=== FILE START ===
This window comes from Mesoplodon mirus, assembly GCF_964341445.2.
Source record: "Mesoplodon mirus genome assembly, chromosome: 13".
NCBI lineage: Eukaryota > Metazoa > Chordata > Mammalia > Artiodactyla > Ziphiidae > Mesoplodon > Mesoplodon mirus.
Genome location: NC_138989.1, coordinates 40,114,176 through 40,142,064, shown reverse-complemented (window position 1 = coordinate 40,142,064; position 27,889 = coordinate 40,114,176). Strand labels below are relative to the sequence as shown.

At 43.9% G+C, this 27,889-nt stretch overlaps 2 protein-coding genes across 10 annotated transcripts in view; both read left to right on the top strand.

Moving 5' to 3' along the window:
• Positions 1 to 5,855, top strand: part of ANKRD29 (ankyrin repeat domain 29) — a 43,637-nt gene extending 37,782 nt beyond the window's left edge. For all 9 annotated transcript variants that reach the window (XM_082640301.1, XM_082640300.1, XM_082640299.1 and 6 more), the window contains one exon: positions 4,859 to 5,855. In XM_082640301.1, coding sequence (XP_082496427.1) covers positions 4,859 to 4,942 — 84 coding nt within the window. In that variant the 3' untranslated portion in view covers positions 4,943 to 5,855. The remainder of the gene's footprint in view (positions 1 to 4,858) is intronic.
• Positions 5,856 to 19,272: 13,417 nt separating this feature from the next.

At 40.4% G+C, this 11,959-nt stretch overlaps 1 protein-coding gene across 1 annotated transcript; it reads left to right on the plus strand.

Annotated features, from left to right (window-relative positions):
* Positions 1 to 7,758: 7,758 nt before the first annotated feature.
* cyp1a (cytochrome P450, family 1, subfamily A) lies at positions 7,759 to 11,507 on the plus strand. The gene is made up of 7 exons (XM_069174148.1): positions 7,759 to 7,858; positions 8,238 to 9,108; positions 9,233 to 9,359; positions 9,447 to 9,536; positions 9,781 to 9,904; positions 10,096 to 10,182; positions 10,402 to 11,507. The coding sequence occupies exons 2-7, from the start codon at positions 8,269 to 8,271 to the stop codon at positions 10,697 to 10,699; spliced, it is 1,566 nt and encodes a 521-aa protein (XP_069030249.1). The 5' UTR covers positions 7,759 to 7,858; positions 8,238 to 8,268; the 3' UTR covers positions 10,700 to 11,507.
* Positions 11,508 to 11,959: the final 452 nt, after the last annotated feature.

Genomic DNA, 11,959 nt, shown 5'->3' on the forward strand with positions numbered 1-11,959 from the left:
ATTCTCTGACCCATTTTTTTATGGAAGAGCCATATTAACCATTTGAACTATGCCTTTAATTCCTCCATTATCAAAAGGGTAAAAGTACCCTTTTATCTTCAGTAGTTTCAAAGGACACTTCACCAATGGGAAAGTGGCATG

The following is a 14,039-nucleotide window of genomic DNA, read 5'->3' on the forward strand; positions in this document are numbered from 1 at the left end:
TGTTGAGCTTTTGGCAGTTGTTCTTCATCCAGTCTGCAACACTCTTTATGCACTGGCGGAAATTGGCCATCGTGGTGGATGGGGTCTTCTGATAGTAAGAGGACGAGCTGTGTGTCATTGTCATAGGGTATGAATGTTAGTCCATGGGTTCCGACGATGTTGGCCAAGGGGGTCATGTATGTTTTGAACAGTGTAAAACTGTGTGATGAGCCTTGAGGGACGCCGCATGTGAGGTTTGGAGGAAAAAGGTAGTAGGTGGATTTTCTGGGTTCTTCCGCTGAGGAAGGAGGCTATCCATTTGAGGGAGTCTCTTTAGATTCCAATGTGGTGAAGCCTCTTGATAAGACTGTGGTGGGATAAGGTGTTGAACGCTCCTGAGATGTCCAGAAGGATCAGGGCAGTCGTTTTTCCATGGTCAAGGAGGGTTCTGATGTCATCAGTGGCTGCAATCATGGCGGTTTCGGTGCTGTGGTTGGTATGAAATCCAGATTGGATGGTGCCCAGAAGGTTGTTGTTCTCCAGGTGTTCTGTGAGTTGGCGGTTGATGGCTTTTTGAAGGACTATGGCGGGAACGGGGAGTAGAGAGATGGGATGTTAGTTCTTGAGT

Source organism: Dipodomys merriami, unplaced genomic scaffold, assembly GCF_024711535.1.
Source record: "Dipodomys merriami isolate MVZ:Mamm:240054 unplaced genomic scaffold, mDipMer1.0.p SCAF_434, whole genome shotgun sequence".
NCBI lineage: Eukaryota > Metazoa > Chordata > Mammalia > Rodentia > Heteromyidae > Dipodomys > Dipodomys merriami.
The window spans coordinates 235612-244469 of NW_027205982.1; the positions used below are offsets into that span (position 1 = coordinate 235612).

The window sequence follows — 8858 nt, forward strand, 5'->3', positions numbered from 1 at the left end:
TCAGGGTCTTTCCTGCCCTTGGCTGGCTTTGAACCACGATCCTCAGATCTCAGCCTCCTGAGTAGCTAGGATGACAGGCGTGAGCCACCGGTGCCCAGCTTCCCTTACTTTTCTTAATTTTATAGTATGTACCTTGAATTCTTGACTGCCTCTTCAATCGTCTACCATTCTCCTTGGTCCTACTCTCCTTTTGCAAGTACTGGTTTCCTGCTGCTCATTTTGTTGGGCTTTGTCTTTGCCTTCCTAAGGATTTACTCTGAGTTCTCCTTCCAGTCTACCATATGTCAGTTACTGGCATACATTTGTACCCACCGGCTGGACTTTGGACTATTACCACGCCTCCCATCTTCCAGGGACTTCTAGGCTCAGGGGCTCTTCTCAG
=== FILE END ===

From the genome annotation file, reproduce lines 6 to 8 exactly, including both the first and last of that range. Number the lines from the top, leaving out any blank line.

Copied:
Moving 5' to 3' along the window:
• Positions 1 to 5,855, top strand: part of ANKRD29 (ankyrin repeat domain 29) — a 43,637-nt gene extending 37,782 nt beyond the window's left edge. For all 9 annotated transcript variants that reach the window (XM_082640301.1, XM_082640300.1, XM_082640299.1 and 6 more), the window contains one exon: positions 4,859 to 5,855. In XM_082640301.1, coding sequence (XP_082496427.1) covers positions 4,859 to 4,942 — 84 coding nt within the window. In that variant the 3' untranslated portion in view covers positions 4,943 to 5,855. The remainder of the gene's footprint in view (positions 1 to 4,858) is intronic.
• Positions 5,856 to 19,272: 13,417 nt separating this feature from the next.